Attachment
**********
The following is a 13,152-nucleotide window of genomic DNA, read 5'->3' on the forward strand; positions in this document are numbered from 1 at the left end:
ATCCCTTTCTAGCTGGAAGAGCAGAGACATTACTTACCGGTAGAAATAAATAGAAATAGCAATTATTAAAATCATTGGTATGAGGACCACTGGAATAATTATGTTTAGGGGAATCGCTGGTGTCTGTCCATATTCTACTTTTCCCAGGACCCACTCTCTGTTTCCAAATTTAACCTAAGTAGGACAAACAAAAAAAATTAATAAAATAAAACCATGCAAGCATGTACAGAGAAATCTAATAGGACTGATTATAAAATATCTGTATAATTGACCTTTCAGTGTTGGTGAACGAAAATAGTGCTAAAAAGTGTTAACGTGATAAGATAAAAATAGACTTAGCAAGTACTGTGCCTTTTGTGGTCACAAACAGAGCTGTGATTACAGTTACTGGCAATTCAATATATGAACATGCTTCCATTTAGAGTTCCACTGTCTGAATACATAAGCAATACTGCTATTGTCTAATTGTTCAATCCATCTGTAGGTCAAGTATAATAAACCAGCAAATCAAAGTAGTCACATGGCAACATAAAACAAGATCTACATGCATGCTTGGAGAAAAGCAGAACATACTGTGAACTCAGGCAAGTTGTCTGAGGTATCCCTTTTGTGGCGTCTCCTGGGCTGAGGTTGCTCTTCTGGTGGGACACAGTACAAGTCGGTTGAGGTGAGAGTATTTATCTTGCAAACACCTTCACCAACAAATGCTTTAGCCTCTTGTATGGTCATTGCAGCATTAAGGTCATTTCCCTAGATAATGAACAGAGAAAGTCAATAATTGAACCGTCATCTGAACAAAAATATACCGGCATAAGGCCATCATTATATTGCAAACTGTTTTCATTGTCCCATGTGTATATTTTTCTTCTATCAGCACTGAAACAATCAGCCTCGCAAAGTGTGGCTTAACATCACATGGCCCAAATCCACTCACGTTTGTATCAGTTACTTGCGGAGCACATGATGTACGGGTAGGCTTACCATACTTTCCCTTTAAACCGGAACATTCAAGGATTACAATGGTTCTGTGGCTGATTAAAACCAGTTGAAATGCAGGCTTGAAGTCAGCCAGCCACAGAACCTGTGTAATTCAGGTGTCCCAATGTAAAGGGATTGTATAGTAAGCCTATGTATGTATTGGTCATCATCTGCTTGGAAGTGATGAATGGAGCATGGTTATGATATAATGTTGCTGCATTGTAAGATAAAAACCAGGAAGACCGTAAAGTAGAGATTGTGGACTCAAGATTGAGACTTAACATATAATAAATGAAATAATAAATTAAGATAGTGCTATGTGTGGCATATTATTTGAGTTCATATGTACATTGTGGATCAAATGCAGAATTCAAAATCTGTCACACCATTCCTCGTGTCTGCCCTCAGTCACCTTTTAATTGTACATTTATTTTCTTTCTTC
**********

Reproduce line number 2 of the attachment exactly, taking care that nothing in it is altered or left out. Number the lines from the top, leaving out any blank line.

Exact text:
ATCCCTTTCTAGCTGGAAGAGCAGAGACATTACTTACCGGTAGAAATAAATAGAAATAGCAATTATTAAAATCATTGGTATGAGGACCACTGGAATAATTATGTTTAGGGGAATCGCTGGTGTCTGTCCATATTCTACTTTTCCCAGGACCCACTCTCTGTTTCCAAATTTAACCTAAGTAGGACAAACAAAAAAAATTAATAAAATAAAACCATGCAAGCATGTACAGAGAAATCTAATAGGACTGATTATAAAATATCTGTATAATTGACCTTTCAGTGTTGGTGAACGAAAATAGTGCTAAAAAGTGTTAACGTGATAAGATAAAAATAGACTTAGCAAGTACTGTGCCTTTTGTGGTCACAAACAGAGCTGTGATTACAGTTACTGGCAATTCAATATATGAACATGCTTCCATTTAGAGTTCCACTGTCTGAATACATAAGCAATACTGCTATTGTCTAATTGTTCAATCCATCTGTAGGTCAAGTATAATAAACCAGCAAATCAAAGTAGTCACATGGCAACATAAAACAAGATCTACATGCATGCTTGGAGAAAAGCAGAACATACTGTGAACTCAGGCAAGTTGTCTGAGGTATCCCTTTTGTGGCGTCTCCTGGGCTGAGGTTGCTCTTCTGGTGGGACACAGTACAAGTCGGTTGAGGTGAGAGTATTTATCTTGCAAACACCTTCACCAACAAATGCTTTAGCCTCTTGTATGGTCATTGCAGCATTAAGGTCATTTCCCTAGATAATGAACAGAGAAAGTCAATAATTGAACCGTCATCTGAACAAAAATATACCGGCATAAGGCCATCATTATATTGCAAACTGTTTTCATTGTCCCATGTGTATATTTTTCTTCTATCAGCACTGAAACAATCAGCCTCGCAAAGTGTGGCTTAACATCACATGGCCCAAATCCACTCACGTTTGTATCAGTTACTTGCGGAGCACATGATGTACGGGTAGGCTTACCATACTTTCCCTTTAAACCGGAACATTCAAGGATTACAATGGTTCTGTGGCTGATTAAAACCAGTTGAAATGCAGGCTTGAAGTCAGCCAGCCACAGAACCTGTGTAATTCAGGTGTCCCAATGTAAAGGGATTGTATAGTAAGCCTATGTATGTATTGGTCATCATCTGCTTGGAAGTGATGAATGGAGCATGGTTATGATATAATGTTGCTGCATTGTAAGATAAAAACCAGGAAGACCGTAAAGTAGAGATTGTGGACTCAAGATTGAGACTTAACATATAATAAATGAAATAATAAATTAAGATAGTGCTATGTGTGGCATATTATTTGAGTTCATATGTACATTGTGGATCAAATGCAGAATTCAAAATCTGTCACACCATTCCTCGTGTCTGCCCTCAGTCACCTTTTAATTGTACATTTATTTTCTTTCTTC